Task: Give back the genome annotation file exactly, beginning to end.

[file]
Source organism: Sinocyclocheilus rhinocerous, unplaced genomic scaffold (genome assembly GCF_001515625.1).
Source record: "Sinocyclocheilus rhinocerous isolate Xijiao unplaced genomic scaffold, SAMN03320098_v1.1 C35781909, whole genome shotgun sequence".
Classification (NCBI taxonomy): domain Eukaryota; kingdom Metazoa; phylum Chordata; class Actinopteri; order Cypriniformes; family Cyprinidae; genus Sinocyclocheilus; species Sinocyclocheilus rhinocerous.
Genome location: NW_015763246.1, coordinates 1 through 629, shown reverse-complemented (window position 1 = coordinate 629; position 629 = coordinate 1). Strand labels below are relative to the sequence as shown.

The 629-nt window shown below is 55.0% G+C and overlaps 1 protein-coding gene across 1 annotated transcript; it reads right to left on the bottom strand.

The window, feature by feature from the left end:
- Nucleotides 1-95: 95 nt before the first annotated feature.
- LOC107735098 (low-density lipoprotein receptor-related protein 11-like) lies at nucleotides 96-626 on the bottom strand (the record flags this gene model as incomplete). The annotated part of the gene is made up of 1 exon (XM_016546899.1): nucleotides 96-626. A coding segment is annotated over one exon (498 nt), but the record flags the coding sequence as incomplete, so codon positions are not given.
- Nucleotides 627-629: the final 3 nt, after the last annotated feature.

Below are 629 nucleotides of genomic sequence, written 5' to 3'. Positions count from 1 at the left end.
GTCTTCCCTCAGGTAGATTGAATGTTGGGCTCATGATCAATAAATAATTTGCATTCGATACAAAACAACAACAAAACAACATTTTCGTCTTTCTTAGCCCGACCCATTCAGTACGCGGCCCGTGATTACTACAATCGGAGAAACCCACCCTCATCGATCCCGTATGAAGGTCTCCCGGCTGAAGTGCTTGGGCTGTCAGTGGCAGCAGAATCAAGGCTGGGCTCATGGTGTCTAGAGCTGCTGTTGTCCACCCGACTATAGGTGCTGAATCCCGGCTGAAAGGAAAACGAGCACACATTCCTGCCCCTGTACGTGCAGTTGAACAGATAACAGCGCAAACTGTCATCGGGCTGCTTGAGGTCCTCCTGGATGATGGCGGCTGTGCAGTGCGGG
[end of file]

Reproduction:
Source organism: Sinocyclocheilus rhinocerous, unplaced genomic scaffold (genome assembly GCF_001515625.1).
Source record: "Sinocyclocheilus rhinocerous isolate Xijiao unplaced genomic scaffold, SAMN03320098_v1.1 C35781909, whole genome shotgun sequence".
Classification (NCBI taxonomy): domain Eukaryota; kingdom Metazoa; phylum Chordata; class Actinopteri; order Cypriniformes; family Cyprinidae; genus Sinocyclocheilus; species Sinocyclocheilus rhinocerous.
Genome location: NW_015763246.1, coordinates 1 through 629, shown reverse-complemented (window position 1 = coordinate 629; position 629 = coordinate 1). Strand labels below are relative to the sequence as shown.

The 629-nt window shown below is 55.0% G+C and overlaps 1 protein-coding gene across 1 annotated transcript; it reads right to left on the bottom strand.

The window, feature by feature from the left end:
- Nucleotides 1-95: 95 nt before the first annotated feature.
- LOC107735098 (low-density lipoprotein receptor-related protein 11-like) lies at nucleotides 96-626 on the bottom strand (the record flags this gene model as incomplete). The annotated part of the gene is made up of 1 exon (XM_016546899.1): nucleotides 96-626. A coding segment is annotated over one exon (498 nt), but the record flags the coding sequence as incomplete, so codon positions are not given.
- Nucleotides 627-629: the final 3 nt, after the last annotated feature.

Below are 629 nucleotides of genomic sequence, written 5' to 3'. Positions count from 1 at the left end.
GTCTTCCCTCAGGTAGATTGAATGTTGGGCTCATGATCAATAAATAATTTGCATTCGATACAAAACAACAACAAAACAACATTTTCGTCTTTCTTAGCCCGACCCATTCAGTACGCGGCCCGTGATTACTACAATCGGAGAAACCCACCCTCATCGATCCCGTATGAAGGTCTCCCGGCTGAAGTGCTTGGGCTGTCAGTGGCAGCAGAATCAAGGCTGGGCTCATGGTGTCTAGAGCTGCTGTTGTCCACCCGACTATAGGTGCTGAATCCCGGCTGAAAGGAAAACGAGCACACATTCCTGCCCCTGTACGTGCAGTTGAACAGATAACAGCGCAAACTGTCATCGGGCTGCTTGAGGTCCTCCTGGATGATGGCGGCTGTGCAGTGCGGG